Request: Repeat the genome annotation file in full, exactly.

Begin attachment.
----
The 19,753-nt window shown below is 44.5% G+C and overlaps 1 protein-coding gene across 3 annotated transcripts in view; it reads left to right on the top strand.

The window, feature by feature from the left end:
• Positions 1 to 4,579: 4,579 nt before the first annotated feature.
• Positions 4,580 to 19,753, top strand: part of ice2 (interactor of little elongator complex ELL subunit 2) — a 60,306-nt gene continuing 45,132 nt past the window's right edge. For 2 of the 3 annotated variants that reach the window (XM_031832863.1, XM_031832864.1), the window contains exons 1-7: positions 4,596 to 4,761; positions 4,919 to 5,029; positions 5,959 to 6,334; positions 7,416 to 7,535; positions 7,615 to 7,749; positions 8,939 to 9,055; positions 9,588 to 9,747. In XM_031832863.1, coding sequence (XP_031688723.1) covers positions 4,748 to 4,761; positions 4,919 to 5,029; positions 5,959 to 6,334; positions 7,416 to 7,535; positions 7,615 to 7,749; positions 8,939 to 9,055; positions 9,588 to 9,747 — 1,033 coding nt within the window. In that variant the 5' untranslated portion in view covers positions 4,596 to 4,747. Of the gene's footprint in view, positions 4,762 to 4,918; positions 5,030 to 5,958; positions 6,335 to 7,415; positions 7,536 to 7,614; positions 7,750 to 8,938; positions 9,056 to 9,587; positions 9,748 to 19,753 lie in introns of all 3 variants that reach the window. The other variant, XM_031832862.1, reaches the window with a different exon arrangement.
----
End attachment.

The 19,753-nt window shown below is 44.5% G+C and overlaps 1 protein-coding gene across 3 annotated transcripts in view; it reads left to right on the top strand.

The window, feature by feature from the left end:
• Positions 1 to 4,579: 4,579 nt before the first annotated feature.
• Positions 4,580 to 19,753, top strand: part of ice2 (interactor of little elongator complex ELL subunit 2) — a 60,306-nt gene continuing 45,132 nt past the window's right edge. For 2 of the 3 annotated variants that reach the window (XM_031832863.1, XM_031832864.1), the window contains exons 1-7: positions 4,596 to 4,761; positions 4,919 to 5,029; positions 5,959 to 6,334; positions 7,416 to 7,535; positions 7,615 to 7,749; positions 8,939 to 9,055; positions 9,588 to 9,747. In XM_031832863.1, coding sequence (XP_031688723.1) covers positions 4,748 to 4,761; positions 4,919 to 5,029; positions 5,959 to 6,334; positions 7,416 to 7,535; positions 7,615 to 7,749; positions 8,939 to 9,055; positions 9,588 to 9,747 — 1,033 coding nt within the window. In that variant the 5' untranslated portion in view covers positions 4,596 to 4,747. Of the gene's footprint in view, positions 4,762 to 4,918; positions 5,030 to 5,958; positions 6,335 to 7,415; positions 7,536 to 7,614; positions 7,750 to 8,938; positions 9,056 to 9,587; positions 9,748 to 19,753 lie in introns of all 3 variants that reach the window. The other variant, XM_031832862.1, reaches the window with a different exon arrangement.